Dose-dependent hepatoprotective effect of emodin against acetaminophen-induced acute damage in rats
ABSTRACT Protective effect of emodin (1,3,8-trihydroxy-6-methyl anthraquinone), an active compound of Ventilago madraspatana Gaertn., was evaluated against acetaminophen-induced biochemical and histological alterations in rats. Acetaminophen (2 g/kg, po) administration caused significant elevation in the release of serum transaminases, alkaline phosphatase, lactate dehydrogenase, serum bilirubin and serum protein with concomitant decrease in hemoglobin and blood sugar after 24 h of its administration. Toxicant exposure intensified the lipid peroxidation and altered glutathione status, activities of adenosine triphosphatase, acid phosphatase, alkaline phosphatase as well as major cellular constituents i.e., protein, glycogen and total cholesterol in liver and kidney. Treatment of emodin (20, 30 and 40 mg/kg, po) significantly lessened the toxicity by protecting acetaminophen-induced alterations in various blood and tissue biochemical variables after 24 h of its administration. Acetaminophen administration initiated histological damage in liver. Some degree of protection was seen after emodin therapy in a dose-dependent manner. Emodin at doses of 30 and 40 mg/kg effectively reversed toxic events induced by acetaminophen as same as silymarin (50 mg/kg, po). Thus, the study concluded that emodin at a dose of 30 mg/kg (po) possesses optimum hepatoprotective ability against acetaminophen-induced toxicity.
- SourceAvailable from: Eder J Lenardao
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- "In recent years, plants essential oil (EO) and their constituents have received considerable attention due to their diverse pharmacological properties. A growing interest has been observed in the evaluation of EO for their health benefits, one of the main properties being its antioxidant activity, which enables them to attenuate the development of tumor, inflammation and liver disease (Bhadauria, 2010). EO can act as antioxidant agents by scavenging free radicals and increasing antioxidants defenses (Bakkali et al., 2008; Victoria et al., 2012). "
ABSTRACT: The goal of this work was to evaluate the hepatoprotector activity of Eugenia uniflora leaves essential oil in mice by the determination of the biochemical parameters: thiobarbituric acid reactive species, δ-aminulevunilate dehydratase, glutathione-S-transferase and catalase activities, non-protein thiol, and plasmatic levels of aspartate aminotransferase and alanine aminotransferase. The E. uniflora leaves essential oil (200 mg/kg) restored all of the biochemical parameters modified by the injury caused by the acetaminophen (300 mg/kg), like non-protein thiol content, δ-aminulevunilate dehydratase and glutathione-S-transferase activities on mice's liver and also decreased the levels of thiobarbituric acid reactive species on kidneys. Moreover, the increase on plasma activities aspartate aminotransferase and alanine aminotransferase was also restored by the essential oil. The exposure to acetaminophen also increased lipid peroxidation in liver and kidney. This work shows for the first time the effect of E. uniflora leaves essential oil on attenuating the injury caused by acetaminophen on mice.Food Bioscience 12/2013; 4:50–57. DOI:10.1016/j.fbio.2013.09.001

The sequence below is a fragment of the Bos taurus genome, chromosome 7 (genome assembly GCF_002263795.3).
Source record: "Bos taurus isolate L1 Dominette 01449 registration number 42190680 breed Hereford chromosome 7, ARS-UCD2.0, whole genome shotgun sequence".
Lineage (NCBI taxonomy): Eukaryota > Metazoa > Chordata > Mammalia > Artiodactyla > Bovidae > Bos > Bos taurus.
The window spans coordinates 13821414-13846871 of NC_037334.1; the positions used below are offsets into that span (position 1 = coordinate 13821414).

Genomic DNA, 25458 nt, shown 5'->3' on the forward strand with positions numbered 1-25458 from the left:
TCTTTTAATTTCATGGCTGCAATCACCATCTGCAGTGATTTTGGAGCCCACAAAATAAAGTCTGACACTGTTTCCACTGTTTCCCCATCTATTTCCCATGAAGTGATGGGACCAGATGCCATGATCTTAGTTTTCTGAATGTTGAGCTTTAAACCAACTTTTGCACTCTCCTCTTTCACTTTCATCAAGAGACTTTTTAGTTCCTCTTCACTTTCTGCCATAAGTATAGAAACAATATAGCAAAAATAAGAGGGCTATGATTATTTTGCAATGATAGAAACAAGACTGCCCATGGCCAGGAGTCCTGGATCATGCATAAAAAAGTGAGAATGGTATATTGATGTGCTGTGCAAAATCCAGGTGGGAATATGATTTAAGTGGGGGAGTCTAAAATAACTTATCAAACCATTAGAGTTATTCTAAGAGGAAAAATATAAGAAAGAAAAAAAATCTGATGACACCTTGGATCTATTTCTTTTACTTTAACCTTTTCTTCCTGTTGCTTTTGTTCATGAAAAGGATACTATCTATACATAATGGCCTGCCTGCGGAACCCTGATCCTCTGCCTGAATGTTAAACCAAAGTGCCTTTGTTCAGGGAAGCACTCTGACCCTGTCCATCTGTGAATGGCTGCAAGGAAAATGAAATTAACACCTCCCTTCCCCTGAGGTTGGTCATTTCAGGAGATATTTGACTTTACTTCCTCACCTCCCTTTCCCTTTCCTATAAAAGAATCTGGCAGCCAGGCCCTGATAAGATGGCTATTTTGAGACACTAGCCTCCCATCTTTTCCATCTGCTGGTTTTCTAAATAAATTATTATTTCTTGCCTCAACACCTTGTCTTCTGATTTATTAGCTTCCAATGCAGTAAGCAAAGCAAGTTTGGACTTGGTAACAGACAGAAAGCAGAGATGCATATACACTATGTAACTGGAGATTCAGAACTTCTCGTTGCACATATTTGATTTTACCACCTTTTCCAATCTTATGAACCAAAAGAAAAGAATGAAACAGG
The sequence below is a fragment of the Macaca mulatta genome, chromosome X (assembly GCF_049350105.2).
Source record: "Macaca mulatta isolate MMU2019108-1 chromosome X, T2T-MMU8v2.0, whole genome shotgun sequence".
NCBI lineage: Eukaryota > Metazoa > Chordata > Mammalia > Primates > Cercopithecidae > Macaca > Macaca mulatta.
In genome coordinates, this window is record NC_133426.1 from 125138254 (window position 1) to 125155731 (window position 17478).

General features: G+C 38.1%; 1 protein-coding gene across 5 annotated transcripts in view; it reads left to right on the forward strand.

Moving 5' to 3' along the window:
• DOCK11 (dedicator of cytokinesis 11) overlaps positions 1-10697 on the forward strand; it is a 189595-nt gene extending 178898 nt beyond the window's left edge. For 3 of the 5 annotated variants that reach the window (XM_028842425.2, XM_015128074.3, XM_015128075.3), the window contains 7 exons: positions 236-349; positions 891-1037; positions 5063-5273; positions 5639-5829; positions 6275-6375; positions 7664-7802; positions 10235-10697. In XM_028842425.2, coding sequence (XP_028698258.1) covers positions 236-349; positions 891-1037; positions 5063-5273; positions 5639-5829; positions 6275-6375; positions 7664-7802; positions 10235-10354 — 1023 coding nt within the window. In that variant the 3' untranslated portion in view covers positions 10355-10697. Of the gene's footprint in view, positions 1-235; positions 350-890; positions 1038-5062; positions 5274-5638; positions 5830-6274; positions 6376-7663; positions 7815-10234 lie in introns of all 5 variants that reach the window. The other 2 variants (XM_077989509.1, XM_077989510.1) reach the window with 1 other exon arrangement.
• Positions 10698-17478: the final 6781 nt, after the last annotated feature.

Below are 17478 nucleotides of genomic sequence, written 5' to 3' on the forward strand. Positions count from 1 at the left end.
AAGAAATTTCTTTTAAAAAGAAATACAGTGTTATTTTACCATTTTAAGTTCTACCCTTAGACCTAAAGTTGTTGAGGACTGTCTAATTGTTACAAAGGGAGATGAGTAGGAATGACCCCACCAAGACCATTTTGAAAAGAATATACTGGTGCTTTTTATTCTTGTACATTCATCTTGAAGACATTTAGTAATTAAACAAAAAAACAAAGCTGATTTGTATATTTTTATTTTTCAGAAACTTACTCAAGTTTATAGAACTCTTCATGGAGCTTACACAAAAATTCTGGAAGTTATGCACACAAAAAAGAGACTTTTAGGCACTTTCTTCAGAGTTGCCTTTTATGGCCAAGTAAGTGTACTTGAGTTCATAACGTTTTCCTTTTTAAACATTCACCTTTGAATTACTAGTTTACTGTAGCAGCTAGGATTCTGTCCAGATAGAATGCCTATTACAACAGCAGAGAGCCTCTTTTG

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ABSTRACT: The following article from Basic & Clinical Pharmacology & Toxicology, ‘Safety Pharmacology, Acute Toxicity and Pharmacokinetics of SCP-123 and Acetaminophen’ by Donna J. Millington, Cristina Villanueva, Jason Obirek, Jean Kaufman and Christopher Smith, published online on 12 April 2010 (DOI: 10.1111/j.1742-7843.2010.00562.x) in Wiley InterScience (http://www.interscience.wiley.com), has been retracted by agreement between the authors, the journal Editor in Chief, Kim Brøsen, and John Wiley and Sons A/S. The retraction has been agreed due to incorrect author affiliation.Basic & Clinical Pharmacology & Toxicology 04/2010; 107(2):701 - 701. DOI:10.1111/j.1742-7843.2010.00562.x · 2.38 Impact Factor
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ABSTRACT: Chromosomal aberrations are frequently observed in hepatitis C virus (HCV)- and alcohol-related hepatocellular carcinomas (HCCs). The mechanisms by which chromosomal aberrations occur during hepatocarcinogenesis are still unknown. However, these aberrations are considered to be the result of deregulation of some mitotic proteins, including the alteration of Cyclin B1 and Aurora kinase A expression, and the phosphorylation of gamma-tubulin. Our study aims at investigating changes in expression of the above mentioned proteins and related intracellular pathways, in in vitro and in vivo models of both HCV- and alcohol- dependent HCCs. In this study, the molecular defects and the mechanisms involved in deregulation of the mitotic machinery were analyzed in human hepatoma cells, expressing HCV proteins treated or not with ethanol, and in liver tissues from control subjects (n=10) and patients with HCV- (n=10) or alcohol-related (n=10) HCCs. Expression of Cyclin B1, Aurora kinase A, and tyrosine-phosphorylated gamma-tubulin was analyzed in models reproducing HCV infection and ethanol treatment in HCC cells. Interestingly, HCV and alcohol increased the expression of Cyclin B, Aurora kinase A, and tyrosine-phosphorylated gamma-tubulin also in tissues from patients with HCV- or alcohol-related HCCs. In vitro models suggest that HCV requires the expression of PKR (RNA-activated protein kinase), as well as JNK (c-Jun N-terminal kinase) and p38MAPK (p38 mitogen-activated protein kinase) proteins; while, ethanol bypasses all these pathways. Our results support the idea that HCV and alcohol may promote oncogenesis by acting through the same mitotic proteins, but via different signaling pathways.Journal of Hepatology 12/2010; 54(5):956-63. DOI:10.1016/j.jhep.2010.08.016 · 11.34 Impact Factor